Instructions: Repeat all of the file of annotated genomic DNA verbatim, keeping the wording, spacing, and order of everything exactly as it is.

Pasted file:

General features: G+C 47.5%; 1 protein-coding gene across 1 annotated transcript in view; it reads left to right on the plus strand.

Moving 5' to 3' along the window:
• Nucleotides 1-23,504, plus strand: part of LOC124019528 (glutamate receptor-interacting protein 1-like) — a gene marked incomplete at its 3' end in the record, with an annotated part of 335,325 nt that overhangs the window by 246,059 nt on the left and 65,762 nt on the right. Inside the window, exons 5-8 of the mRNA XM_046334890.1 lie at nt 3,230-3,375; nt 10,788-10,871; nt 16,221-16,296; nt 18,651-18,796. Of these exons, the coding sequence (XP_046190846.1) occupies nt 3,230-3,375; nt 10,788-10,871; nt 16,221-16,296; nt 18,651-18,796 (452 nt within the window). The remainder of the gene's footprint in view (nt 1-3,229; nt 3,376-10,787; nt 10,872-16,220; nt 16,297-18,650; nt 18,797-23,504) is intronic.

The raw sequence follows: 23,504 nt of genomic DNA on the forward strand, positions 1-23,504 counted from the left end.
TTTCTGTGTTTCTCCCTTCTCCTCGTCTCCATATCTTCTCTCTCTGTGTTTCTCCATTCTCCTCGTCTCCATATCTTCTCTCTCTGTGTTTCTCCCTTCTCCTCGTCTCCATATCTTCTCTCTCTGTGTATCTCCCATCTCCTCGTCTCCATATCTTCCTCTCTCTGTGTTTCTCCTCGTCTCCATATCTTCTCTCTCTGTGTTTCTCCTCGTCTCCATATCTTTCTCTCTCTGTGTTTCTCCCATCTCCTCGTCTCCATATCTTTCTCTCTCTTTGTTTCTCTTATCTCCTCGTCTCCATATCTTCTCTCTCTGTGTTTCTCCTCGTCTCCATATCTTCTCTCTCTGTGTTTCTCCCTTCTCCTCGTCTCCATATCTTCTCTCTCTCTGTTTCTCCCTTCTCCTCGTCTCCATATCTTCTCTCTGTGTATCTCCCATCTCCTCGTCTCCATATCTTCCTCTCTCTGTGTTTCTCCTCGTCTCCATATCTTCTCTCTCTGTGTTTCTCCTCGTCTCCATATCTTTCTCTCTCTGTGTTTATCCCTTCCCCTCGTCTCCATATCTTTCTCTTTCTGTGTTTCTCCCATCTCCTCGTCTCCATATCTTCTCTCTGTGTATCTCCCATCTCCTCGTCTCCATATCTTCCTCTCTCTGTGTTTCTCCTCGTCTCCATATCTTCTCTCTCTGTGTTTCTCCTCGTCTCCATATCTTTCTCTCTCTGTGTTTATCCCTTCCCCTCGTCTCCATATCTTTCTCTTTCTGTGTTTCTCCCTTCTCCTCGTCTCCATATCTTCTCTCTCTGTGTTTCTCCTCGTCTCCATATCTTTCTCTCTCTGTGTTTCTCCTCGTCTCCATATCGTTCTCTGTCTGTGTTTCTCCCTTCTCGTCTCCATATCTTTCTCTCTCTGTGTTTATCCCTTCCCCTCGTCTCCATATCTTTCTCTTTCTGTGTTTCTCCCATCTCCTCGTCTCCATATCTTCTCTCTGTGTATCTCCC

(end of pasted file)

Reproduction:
General features: G+C 47.5%; 1 protein-coding gene across 1 annotated transcript in view; it reads left to right on the plus strand.

Moving 5' to 3' along the window:
• Nucleotides 1-23,504, plus strand: part of LOC124019528 (glutamate receptor-interacting protein 1-like) — a gene marked incomplete at its 3' end in the record, with an annotated part of 335,325 nt that overhangs the window by 246,059 nt on the left and 65,762 nt on the right. Inside the window, exons 5-8 of the mRNA XM_046334890.1 lie at nt 3,230-3,375; nt 10,788-10,871; nt 16,221-16,296; nt 18,651-18,796. Of these exons, the coding sequence (XP_046190846.1) occupies nt 3,230-3,375; nt 10,788-10,871; nt 16,221-16,296; nt 18,651-18,796 (452 nt within the window). The remainder of the gene's footprint in view (nt 1-3,229; nt 3,376-10,787; nt 10,872-16,220; nt 16,297-18,650; nt 18,797-23,504) is intronic.

The raw sequence follows: 23,504 nt of genomic DNA on the forward strand, positions 1-23,504 counted from the left end.
TTTCTGTGTTTCTCCCTTCTCCTCGTCTCCATATCTTCTCTCTCTGTGTTTCTCCATTCTCCTCGTCTCCATATCTTCTCTCTCTGTGTTTCTCCCTTCTCCTCGTCTCCATATCTTCTCTCTCTGTGTATCTCCCATCTCCTCGTCTCCATATCTTCCTCTCTCTGTGTTTCTCCTCGTCTCCATATCTTCTCTCTCTGTGTTTCTCCTCGTCTCCATATCTTTCTCTCTCTGTGTTTCTCCCATCTCCTCGTCTCCATATCTTTCTCTCTCTTTGTTTCTCTTATCTCCTCGTCTCCATATCTTCTCTCTCTGTGTTTCTCCTCGTCTCCATATCTTCTCTCTCTGTGTTTCTCCCTTCTCCTCGTCTCCATATCTTCTCTCTCTCTGTTTCTCCCTTCTCCTCGTCTCCATATCTTCTCTCTGTGTATCTCCCATCTCCTCGTCTCCATATCTTCCTCTCTCTGTGTTTCTCCTCGTCTCCATATCTTCTCTCTCTGTGTTTCTCCTCGTCTCCATATCTTTCTCTCTCTGTGTTTATCCCTTCCCCTCGTCTCCATATCTTTCTCTTTCTGTGTTTCTCCCATCTCCTCGTCTCCATATCTTCTCTCTGTGTATCTCCCATCTCCTCGTCTCCATATCTTCCTCTCTCTGTGTTTCTCCTCGTCTCCATATCTTCTCTCTCTGTGTTTCTCCTCGTCTCCATATCTTTCTCTCTCTGTGTTTATCCCTTCCCCTCGTCTCCATATCTTTCTCTTTCTGTGTTTCTCCCTTCTCCTCGTCTCCATATCTTCTCTCTCTGTGTTTCTCCTCGTCTCCATATCTTTCTCTCTCTGTGTTTCTCCTCGTCTCCATATCGTTCTCTGTCTGTGTTTCTCCCTTCTCGTCTCCATATCTTTCTCTCTCTGTGTTTATCCCTTCCCCTCGTCTCCATATCTTTCTCTTTCTGTGTTTCTCCCATCTCCTCGTCTCCATATCTTCTCTCTGTGTATCTCCC